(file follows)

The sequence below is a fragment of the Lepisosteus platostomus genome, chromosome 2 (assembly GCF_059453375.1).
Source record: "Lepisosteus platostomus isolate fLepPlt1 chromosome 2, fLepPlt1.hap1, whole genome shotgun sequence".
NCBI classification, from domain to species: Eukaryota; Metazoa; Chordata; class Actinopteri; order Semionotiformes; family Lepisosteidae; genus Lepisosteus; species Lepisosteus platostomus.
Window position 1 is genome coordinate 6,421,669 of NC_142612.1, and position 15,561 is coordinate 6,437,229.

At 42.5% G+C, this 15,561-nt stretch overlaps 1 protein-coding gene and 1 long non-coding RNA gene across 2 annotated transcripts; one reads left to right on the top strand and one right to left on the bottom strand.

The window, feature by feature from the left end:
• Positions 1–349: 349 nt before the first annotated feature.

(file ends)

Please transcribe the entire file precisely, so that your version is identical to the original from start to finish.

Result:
The sequence below is a fragment of the Lepisosteus platostomus genome, chromosome 2 (assembly GCF_059453375.1).
Source record: "Lepisosteus platostomus isolate fLepPlt1 chromosome 2, fLepPlt1.hap1, whole genome shotgun sequence".
NCBI classification, from domain to species: Eukaryota; Metazoa; Chordata; class Actinopteri; order Semionotiformes; family Lepisosteidae; genus Lepisosteus; species Lepisosteus platostomus.
Window position 1 is genome coordinate 6,421,669 of NC_142612.1, and position 15,561 is coordinate 6,437,229.

At 42.5% G+C, this 15,561-nt stretch overlaps 1 protein-coding gene and 1 long non-coding RNA gene across 2 annotated transcripts; one reads left to right on the top strand and one right to left on the bottom strand.

The window, feature by feature from the left end:
• Positions 1–349: 349 nt before the first annotated feature.